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FDA Panel Moves on RU 486

Editor   |   September 01, 1996

Recently, an advisory panel to the US Food & Drug Administration recommended the approval of marketing of the French abortion pill, RU 486, in the United States.

Sadly, this predictable, political event bore little relationship to the usual scientific evaluation that we expect from the FDA.

Soon after President Clinton’s inauguration, he announced that one of his goals would be to have RU 486 quickly approved for marketing. The commissioner of the FDA, Dr. David Kessler, announced, contrary to everything that’s ever come out of the FDA, that, when the drug application was submitted, he would see that it would be approved within six months.

The minimum time any life-saving drug has been approved in recent years was 19 months. Typically, other drugs take three to five years. This is not a life-saving drug – it is a life-taking drug.

From the beginning, the advisory panel was stacked with abortion-supporters. Life Issues Institute and 10 other leading national pro-life, pro-family organizations addressed this issue with the FDA in a letter requesting that six of the people on the panel be removed, complete with documentation.

In an unusually rapid reply one week later, the FDA denied that there was any conflict of interest and stated that these people’s previous activities would have no bearing on their judgment. However, three of the six did not participate, likely because of our letter.
There were three that did: The panel chairman, Dr. Ezra Davidson, had signed on to a full-page ad in the Washington Post defending unrestricted abortion and opposing any legislation restricting it. He was a member of the steering committee of Physicians for Choice of Planned Parenthood.

Dr. Diana Petitti also had a public pro-abortion track record.

Dr. Philip Corfman, executive secretary of the panel, was responsible for overseeing the planning and conduct of the hearing. He has been an employee of Planned Parenthood, and was a founding member of a leading pro-RU 486 lobbying organization, the Reproductive Health Technology Project.

The panel reviewed data from two French clinical trials that reported on a total of 2,500 women. It also accepted preliminary results from more recent American trials involving 2,100 women. The American data were preliminary, and have not been thoroughly reviewed nor verified. One of the members of the panel, Dr. Mary Jo O’Sullivan, Professor and Director of Obstetrics at the University of Miami School of Medicine, publicly stated, “I don’t know why this meeting is being held at this time when the data are not finalized.” She pointed to the fact that this has never happened before – that the final data were not due for at least another six months, and that to accept preliminary data on such a controversial drug was unheard-of.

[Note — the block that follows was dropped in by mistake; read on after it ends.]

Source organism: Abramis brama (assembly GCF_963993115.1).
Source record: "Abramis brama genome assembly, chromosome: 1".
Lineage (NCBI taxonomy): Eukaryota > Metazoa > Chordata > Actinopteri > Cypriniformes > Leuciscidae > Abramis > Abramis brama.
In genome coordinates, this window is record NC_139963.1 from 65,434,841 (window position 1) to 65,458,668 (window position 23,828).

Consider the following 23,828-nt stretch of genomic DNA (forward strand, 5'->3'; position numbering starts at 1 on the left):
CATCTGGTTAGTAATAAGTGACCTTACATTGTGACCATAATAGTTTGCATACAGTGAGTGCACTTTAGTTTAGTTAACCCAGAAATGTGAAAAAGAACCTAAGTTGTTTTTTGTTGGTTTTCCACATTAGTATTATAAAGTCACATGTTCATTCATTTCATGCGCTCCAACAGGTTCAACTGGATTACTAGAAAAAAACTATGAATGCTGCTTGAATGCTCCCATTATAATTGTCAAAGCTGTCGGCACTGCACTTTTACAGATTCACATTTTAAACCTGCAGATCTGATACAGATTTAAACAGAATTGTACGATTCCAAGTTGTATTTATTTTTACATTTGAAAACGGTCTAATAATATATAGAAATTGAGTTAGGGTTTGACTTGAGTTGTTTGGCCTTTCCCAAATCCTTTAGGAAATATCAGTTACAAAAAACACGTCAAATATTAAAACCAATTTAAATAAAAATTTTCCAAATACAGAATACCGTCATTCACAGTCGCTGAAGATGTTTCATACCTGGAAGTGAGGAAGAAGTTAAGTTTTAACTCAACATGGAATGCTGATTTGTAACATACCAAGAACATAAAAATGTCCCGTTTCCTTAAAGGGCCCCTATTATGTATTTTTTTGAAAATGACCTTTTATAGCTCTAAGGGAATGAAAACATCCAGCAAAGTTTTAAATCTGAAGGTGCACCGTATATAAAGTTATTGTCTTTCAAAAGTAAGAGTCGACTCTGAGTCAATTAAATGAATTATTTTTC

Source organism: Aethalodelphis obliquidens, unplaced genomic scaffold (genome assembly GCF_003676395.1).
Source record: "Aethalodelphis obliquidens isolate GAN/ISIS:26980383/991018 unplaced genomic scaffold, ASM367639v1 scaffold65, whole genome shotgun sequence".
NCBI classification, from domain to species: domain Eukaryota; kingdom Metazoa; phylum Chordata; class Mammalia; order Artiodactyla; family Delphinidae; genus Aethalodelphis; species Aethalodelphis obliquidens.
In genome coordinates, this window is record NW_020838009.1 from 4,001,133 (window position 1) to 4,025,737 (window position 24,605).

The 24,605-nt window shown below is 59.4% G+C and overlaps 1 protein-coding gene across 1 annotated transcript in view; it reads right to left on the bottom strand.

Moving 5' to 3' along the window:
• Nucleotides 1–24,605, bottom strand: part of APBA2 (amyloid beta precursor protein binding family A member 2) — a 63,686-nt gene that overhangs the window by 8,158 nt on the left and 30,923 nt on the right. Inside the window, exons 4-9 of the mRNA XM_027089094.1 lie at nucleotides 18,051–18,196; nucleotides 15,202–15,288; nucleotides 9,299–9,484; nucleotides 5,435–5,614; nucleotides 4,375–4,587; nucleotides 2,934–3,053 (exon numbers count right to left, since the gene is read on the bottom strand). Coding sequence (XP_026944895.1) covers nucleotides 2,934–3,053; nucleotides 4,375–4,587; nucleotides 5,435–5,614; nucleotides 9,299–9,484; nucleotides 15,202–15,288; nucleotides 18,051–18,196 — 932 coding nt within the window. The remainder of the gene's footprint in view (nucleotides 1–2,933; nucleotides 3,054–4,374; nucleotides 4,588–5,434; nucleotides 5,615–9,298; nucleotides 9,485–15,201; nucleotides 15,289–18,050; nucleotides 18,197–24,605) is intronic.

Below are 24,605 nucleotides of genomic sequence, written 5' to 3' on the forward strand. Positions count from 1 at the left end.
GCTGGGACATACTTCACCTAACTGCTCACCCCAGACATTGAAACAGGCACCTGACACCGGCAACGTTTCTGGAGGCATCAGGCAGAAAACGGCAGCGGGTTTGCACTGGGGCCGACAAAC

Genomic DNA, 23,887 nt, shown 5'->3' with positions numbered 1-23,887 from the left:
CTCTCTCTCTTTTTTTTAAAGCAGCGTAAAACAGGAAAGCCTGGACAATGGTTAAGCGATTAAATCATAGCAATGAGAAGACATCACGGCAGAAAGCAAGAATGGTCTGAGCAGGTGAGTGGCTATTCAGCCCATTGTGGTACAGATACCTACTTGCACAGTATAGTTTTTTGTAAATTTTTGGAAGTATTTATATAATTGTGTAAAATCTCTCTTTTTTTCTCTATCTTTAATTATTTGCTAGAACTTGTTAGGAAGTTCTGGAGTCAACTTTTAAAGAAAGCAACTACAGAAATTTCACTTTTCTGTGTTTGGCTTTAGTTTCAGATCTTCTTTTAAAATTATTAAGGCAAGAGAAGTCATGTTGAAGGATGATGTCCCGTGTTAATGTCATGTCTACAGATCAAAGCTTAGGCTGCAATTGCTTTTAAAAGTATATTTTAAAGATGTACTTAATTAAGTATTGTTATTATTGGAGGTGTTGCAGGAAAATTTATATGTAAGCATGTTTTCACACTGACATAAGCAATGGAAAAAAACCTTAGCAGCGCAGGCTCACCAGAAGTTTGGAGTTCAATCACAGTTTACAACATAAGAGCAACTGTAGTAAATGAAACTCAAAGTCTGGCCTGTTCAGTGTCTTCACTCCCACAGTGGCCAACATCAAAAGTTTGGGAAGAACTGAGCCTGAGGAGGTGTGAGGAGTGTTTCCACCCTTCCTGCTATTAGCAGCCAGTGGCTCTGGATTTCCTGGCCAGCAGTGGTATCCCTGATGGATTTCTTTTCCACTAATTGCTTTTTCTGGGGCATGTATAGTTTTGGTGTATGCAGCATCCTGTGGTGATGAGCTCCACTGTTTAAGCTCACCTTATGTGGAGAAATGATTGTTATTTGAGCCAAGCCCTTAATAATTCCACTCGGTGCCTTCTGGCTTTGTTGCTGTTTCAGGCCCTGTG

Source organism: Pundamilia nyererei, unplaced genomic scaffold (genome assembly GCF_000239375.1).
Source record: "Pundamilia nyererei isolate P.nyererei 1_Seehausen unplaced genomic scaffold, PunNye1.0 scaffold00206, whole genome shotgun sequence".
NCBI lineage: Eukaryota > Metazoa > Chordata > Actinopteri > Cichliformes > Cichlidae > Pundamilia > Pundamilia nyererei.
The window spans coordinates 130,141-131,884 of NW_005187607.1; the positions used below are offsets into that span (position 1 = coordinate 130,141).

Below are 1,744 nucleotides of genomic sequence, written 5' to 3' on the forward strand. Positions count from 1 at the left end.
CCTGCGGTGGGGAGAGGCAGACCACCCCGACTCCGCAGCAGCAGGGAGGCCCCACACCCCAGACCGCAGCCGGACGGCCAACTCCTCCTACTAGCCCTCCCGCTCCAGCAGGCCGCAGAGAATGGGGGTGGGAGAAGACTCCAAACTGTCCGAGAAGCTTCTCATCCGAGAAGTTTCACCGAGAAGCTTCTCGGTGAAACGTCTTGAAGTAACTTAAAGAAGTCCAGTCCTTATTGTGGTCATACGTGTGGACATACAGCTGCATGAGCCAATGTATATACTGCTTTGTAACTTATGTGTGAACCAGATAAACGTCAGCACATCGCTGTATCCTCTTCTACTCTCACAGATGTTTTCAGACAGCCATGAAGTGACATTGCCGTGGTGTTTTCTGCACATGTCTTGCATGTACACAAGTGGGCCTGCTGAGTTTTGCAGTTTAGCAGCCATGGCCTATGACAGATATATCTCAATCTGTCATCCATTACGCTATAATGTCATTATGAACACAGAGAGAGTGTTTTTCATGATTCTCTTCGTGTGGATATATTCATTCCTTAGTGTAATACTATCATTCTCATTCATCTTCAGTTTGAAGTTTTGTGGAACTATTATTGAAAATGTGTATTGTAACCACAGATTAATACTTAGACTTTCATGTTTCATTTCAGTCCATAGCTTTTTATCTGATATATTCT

The final approval by the FDA does not have to follow the advisory panel’s recommendations. However, it usually does.

Of the eight members of the panel, the final vote was seven in favor, with one abstention. An earlier vote had been six to two to affirm that the French studies had established the efficacy of using RU 486. A third vote, six to two, stated that the benefits outweighed the risks.

Panel member Dr. O’Sullivan, when discussing the risk/benefit ratio, pointedly asked, “Benefit to whom? If you’re talking about the woman, it may be beneficial to her, but it’s of no benefit to the baby whatsoever.”

Another disturbing issue was who should not take the pill. In France the pill cannot be given to those who smoked 10 or more cigarettes a day, had heart and circulation problems, asthma, glaucoma, diabetes, high blood pressure, kidney, liver or adrenal problems, anemia, and if they were over age 35. No recommendation was voted on by this panel as to whether women with such health problems would be excluded in the United States if this drug were licensed.

Another disturbing fact was that the US tests did not examine women 18 and under. The recommended approval does not exclude its use for women 18 and under, further evidence of the unscientific approach that is being taken in licensing this drug.
One of the few good things that came out of the hearing is that advocates of RU 486 wanted approval for use up to nine weeks, or 63 days, after the first day of her last normal menstrual period. The panel, however, recommended that it only be used from 5 to 7 weeks. This means that if she comes in when she is one week overdue for her missed period, the pill can only be used in those next two weeks.

And who would administer it? The panel merely stated that the abortionist who uses the RU 486/Cytotec combination must be able to diagnose and date pregnancy, identify a tubal pregnancy, have ultra-sound available and be able to do an emergency D&C to stop hemorrhage or to complete the abortion. Any doctor with a license to practice medicine could qualify under these recommendations.

Very disturbing was their recommendation that RU 486 must be administered “under the supervision of a physician”. It did not say “given by a physician”. This means that a nurse or physician assistant, rather than a doctor, may be the only person the aborted woman sees.

In short, this panel relied upon the experience of France which has a far more rigid and controlled patient population than the US. The testing that they relied on from France is not comparable to the medical practice in the US.

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